The kinds where the hero is still named as Raj Malhotra. Where’s the story you ask? Left to chance.. fate, destiny, luck or Kismat as you may call it.
Raj Malhotra (Shahid Kapoor) is the university topper but somehow luck isn’t favouring him. Five years post graduation he is still jobless and waiting for his first assignment as an architect.
Kismet connects as he comes across Priya (Vidya Balan) who happens to be his lucky charm. In her presence even the impossible turns achievable for Raj. Raj desperately seeks her company in all his endeavours from employment to affection.
Just when you start liking the breezy premise, the director decides to add (rotten) meat to the story by adding a hackneyed love triangle to stretch the screenplay by a few more cliched scenes.
Priya is already engaged with another guy but we are familiar with the fact that the heroine will ultimately end up with the hero. And since the third angle just happens to be some side-hero, he’s also given a bad conduct certificate of two-timing to make his exit easier.
On a parallel note Raj gets the contract to design a shopping mall which incidentally happens to be on the same land where Priya supports a community center.
Surprisingly the film derives the plot on the same grounds of the old age home premise in Lagey Raho Munnabhai and more shockingly Vidya Balan ends up playing the same character as in the earlier film.
Either director Aziz Mirza should have derived from some other source or if the inspiration was so compelling, he should have cast some other actress. This is deja vu on the face.
Finally Raj wins both, Priya and the project by delivering a sentimental speech in the climax where he talks about everything from global warming to US superpower but for the practicality of the project.
Was there a cross connection here? And the film opts for such a convenient conclusion that you wonder if there was any problem at the first place.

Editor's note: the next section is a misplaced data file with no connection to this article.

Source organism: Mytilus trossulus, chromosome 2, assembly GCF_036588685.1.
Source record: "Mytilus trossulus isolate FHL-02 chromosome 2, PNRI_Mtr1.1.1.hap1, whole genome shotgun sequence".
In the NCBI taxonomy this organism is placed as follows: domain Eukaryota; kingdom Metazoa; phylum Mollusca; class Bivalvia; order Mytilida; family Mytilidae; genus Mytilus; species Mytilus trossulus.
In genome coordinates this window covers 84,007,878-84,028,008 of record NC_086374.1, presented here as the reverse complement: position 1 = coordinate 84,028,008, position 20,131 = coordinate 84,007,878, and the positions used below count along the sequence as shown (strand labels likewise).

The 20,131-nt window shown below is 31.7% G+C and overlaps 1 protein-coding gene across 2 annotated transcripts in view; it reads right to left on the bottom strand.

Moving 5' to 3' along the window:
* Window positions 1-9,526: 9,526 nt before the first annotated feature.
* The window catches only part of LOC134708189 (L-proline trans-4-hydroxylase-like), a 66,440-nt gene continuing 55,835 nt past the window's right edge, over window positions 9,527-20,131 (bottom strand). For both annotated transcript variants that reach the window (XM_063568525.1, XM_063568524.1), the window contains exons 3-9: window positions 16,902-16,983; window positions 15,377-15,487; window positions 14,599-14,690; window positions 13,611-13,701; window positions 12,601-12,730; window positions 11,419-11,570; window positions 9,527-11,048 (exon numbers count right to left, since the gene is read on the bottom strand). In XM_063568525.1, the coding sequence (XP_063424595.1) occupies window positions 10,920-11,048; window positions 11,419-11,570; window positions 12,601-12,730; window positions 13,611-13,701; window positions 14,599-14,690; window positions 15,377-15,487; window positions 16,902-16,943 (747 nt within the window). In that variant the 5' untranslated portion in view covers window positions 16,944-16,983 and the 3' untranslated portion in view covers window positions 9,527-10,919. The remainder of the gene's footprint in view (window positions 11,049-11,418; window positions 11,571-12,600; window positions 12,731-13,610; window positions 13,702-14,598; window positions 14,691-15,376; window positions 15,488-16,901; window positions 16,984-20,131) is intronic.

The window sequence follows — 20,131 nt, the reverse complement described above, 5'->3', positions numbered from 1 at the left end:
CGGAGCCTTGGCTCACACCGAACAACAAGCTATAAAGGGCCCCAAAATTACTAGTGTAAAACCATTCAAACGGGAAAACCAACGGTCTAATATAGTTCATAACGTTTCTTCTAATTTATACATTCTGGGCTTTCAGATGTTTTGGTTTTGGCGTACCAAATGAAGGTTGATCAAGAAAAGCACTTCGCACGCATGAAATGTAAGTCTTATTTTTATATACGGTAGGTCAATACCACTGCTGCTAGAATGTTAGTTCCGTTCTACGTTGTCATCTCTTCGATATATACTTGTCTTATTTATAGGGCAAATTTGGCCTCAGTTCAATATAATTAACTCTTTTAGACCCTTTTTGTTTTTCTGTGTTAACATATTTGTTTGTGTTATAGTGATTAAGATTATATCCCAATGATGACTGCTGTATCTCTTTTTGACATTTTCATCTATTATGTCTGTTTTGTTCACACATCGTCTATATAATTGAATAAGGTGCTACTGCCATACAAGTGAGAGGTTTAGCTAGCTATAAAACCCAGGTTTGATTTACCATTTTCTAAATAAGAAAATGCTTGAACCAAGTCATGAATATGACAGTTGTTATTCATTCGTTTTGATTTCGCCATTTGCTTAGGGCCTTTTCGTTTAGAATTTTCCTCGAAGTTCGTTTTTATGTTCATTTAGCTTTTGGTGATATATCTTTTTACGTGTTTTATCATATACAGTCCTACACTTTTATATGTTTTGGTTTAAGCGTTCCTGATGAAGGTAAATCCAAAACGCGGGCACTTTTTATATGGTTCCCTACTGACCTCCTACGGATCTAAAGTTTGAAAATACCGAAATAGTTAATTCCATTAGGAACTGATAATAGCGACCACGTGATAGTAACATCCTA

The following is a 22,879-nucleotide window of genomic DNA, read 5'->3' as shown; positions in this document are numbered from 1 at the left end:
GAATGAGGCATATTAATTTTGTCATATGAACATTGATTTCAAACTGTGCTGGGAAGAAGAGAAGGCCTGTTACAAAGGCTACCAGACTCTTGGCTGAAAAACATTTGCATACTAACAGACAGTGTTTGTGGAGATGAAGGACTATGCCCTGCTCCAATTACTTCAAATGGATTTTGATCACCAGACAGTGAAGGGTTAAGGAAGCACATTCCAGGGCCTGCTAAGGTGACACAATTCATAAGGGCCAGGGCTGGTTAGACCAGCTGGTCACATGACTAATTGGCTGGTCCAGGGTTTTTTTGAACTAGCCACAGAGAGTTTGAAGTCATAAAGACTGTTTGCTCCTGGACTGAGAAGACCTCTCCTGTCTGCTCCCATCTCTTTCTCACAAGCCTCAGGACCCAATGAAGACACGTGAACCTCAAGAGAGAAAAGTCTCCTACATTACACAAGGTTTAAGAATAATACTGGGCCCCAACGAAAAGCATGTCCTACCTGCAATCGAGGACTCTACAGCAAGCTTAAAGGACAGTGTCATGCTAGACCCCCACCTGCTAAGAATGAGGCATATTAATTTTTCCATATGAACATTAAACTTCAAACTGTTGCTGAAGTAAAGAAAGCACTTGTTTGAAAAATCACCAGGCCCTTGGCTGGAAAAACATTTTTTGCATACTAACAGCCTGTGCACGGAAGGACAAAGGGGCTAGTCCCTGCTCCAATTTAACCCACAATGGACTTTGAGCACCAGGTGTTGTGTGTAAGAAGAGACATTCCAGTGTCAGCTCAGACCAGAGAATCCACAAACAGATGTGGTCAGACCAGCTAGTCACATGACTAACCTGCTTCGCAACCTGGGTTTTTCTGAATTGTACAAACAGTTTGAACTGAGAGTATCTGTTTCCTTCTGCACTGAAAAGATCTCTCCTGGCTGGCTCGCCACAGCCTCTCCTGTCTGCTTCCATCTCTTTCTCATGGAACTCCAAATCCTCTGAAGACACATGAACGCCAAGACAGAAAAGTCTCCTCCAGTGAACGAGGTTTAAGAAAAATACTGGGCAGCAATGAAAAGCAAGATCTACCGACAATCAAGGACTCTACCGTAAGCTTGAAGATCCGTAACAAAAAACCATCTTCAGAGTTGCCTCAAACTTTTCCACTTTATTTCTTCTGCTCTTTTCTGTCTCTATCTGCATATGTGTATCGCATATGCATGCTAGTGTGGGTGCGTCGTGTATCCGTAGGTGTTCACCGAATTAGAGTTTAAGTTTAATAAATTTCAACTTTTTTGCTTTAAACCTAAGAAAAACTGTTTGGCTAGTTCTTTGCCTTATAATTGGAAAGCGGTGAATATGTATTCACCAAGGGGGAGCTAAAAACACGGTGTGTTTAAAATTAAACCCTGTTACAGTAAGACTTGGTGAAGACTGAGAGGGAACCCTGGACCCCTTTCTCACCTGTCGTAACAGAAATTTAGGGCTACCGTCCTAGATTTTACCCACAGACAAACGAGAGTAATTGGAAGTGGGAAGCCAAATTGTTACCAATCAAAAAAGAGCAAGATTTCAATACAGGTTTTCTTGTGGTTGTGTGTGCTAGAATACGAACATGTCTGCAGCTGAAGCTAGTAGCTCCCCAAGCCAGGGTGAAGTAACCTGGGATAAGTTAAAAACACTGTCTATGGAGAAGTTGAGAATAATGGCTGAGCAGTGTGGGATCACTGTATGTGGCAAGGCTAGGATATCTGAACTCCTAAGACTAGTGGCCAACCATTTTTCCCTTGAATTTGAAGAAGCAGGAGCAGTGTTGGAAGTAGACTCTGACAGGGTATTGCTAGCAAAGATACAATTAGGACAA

Kismat Konnection starts on a promising note but soon resorts to conventional formula. The second half drags with Raj’s repeated attempts to win the construction contract.
The love triangle is clearly off-track and is simply enforced to manipulate that mandatory sangeet song sequence to appease the family and NRI audiences.
Thankfully the script steers away from sermonizing on bhartiya sanskriti et al, an avid tendency with such genres. On the upside Binod Pradhan’s cinematography is eye-pleasing and Pritam’s music is soothing to the ears.
This time around Shahid Kapoor displays a hangover of.. no not Shah Rukh but Amitabh Bachchan in the initial reels and also does a complete take on his extended Namak Halaal dialogue.
Nevertheless he soon comes to his usual self and gives a sincere performance. And those Ahmed Khan choreographed gyrations can never go wrong. As against the notion, Vidya Balan carries a graceful charm and is natural as ever.
Om Puri is effective in his imposing character with a Punjabi accent. Vishal Malhotra repeats his friendly act for the nth time. Age has caught up with Juhi Chawla and it shows onscreen.
Concisely the film only connects with the viewer intermittently and a lot has been left to Kismat.